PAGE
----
Audio recording from a paper presentation delivered on the ninth and final day of Jacques Lacan: A Lateral Introduction four-week masterclass course by Slavoj Žižek titled Language and Violence delivered at the Birkbeck Institute for the Humanities, University of London on 21st June 2006.
The course focused on the singular question: Is psychoanalysis outdated? It appears that it is, on three interconnected levels: (1) that of scientific knowledge, where the cognitivist-neurobiologist model of human mind seems to supersede the Freudian model; (2) that of psychiatric clinic, where psychoanalytic treatment is rapidly losing ground against chemotherapy and behavioural therapy; (3) that of the social context, where the image of society, of social norms, which “repress” individual’s sexual drives, no longer appears valid with regard to today’s predominant hedonistic permissiveness.
It contrast to these “evident” truths, the aim of the course was to demonstrate the exact opposite: not only is psychoanalysis not veraltet – it is only today that its time has arrived, that Freud’s key insights gain their full value – on condition that one reads Freud through Lacan, through his “return to Freud” which is not the return to Freud as he was, but to what was “in Freud more than himself”, the traumatic core of the Freudian discovery of which he himself was not fully aware.
The course followed the fundamental rule of excluding the clinic. Lacan was first and foremost a clinician, and clinical details permeate everything he wrote and did: even when Lacan reads Plato, Aquinas, Hegel, or Kierkegaard, it is always in order to deal with a precise clinical problem (Plato for transference, Aquinas for symptom, Hegel for the dialectic of the progress of treatment, Kierkegaard for repetition). Our wager is that this very all-pervasiveness of clinic allows us to exclude it: precisely because clinic is everywhere, one can erase it and limit oneself to its effects, to the way it colours everything that appears non-clinical—this is the true test of its central place.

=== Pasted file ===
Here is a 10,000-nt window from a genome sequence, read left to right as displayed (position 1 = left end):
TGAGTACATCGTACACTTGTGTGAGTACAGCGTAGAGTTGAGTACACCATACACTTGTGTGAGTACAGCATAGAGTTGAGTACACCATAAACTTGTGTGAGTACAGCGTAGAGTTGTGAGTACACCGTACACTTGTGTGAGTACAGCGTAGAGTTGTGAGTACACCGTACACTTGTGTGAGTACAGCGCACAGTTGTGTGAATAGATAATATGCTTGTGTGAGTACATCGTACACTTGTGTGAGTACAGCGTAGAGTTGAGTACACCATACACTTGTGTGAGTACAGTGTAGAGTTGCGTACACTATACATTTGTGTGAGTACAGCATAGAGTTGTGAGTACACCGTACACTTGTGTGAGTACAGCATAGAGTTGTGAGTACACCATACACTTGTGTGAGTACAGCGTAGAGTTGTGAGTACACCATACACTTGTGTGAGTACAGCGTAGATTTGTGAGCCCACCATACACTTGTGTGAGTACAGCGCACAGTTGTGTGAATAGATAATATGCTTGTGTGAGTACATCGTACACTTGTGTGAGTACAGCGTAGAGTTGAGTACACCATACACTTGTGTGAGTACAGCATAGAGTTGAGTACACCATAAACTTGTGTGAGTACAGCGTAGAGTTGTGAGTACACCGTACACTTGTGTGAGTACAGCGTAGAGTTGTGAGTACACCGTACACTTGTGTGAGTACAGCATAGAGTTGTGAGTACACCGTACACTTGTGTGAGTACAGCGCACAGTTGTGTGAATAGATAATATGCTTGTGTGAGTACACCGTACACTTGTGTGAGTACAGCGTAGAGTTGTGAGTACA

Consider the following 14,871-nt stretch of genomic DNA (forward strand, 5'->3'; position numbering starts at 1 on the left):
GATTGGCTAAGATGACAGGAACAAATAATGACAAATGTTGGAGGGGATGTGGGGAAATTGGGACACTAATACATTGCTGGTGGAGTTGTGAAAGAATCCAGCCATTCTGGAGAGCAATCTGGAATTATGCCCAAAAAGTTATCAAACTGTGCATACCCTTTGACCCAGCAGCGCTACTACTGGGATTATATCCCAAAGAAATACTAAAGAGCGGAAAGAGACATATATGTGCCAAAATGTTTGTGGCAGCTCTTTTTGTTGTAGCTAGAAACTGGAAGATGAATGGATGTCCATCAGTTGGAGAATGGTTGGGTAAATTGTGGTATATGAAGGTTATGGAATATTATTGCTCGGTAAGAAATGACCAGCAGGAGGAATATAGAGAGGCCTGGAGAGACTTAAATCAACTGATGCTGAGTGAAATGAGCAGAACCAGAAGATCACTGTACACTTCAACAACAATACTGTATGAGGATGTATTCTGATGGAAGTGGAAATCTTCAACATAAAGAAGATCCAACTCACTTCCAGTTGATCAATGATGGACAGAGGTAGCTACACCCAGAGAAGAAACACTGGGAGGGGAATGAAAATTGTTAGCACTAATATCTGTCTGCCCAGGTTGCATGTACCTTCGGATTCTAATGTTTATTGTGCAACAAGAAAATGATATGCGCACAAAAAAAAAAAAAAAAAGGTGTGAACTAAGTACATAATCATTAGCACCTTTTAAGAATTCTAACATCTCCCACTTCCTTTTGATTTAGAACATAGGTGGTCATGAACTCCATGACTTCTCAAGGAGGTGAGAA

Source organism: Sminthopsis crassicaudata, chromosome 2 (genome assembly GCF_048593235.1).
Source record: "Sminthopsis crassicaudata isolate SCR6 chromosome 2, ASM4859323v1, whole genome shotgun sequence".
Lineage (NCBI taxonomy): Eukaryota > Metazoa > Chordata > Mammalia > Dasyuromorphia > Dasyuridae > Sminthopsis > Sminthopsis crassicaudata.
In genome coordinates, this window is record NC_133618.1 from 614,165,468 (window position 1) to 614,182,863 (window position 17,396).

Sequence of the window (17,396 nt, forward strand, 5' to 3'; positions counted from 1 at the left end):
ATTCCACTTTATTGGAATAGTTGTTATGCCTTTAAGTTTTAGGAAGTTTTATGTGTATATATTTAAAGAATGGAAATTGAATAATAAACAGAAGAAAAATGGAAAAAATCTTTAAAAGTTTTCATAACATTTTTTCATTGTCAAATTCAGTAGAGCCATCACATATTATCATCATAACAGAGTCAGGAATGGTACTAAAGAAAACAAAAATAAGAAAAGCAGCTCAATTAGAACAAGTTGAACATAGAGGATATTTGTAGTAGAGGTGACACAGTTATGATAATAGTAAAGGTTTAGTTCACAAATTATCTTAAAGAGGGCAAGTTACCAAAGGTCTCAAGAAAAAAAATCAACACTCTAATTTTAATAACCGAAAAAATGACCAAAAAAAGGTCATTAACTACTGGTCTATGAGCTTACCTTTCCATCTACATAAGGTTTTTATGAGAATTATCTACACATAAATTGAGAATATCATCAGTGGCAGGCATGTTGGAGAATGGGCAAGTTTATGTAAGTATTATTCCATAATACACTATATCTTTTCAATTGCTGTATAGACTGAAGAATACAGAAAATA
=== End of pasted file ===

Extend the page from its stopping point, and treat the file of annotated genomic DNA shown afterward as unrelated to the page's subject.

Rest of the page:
The four weeks course thus provided a Lacanian reading of four domains of humanities and social sciences: philosophy and theology (Hegel, Kierkegaard, Heidegger); science (contemporary cognitivists and evolutionists, from Daniel Dennet to Steven Pinker); theories of ideology (from Marx to analysing today’s “fundamentalism”); theories of art (cinema and literature: Henry James, Samuel Beckett, David Lynch and Lars von Trier). The overall aim of the course was to demonstrate the strength of the Lacanian approach, through polemical confrontations with other predominant trends, from cognitivism to deconstructionism.
Slavoj Žižek is a Philosopher and psychoanalytic social theorist. He is Senior Researcher at the Department of Philosophy, University of Ljubljana; Professor at the School of Law and Director of the Institute for the Humanities at Birkbeck, University of London; Distinguished Scholar at the Kyung Hee University, Seoul; and Visiting Professor at the German Department, New York University. His field of work comprises Lacanian psychoanalytic theory, dialectical-materialist metaphysical interpretations of German Idealism and Marxian critique of ideology. His more than sixty books in English have been widely translated. His latest publications include Pandemic! & Pandemic! 2, Hegel in a Wired Brain, Sex and the Failed Absolute, Like A Thief In Broad Daylight, Reading Marx, Incontinence of the Void, and The Day After the Revolution.
DISCLAIMER: Because the original titles of these nine courses have been lost since they have been delivered, I have decided to make up my own titles for each individual lecture. The titles of these talks are thus my own work and copyright. – Simon Gros, 2021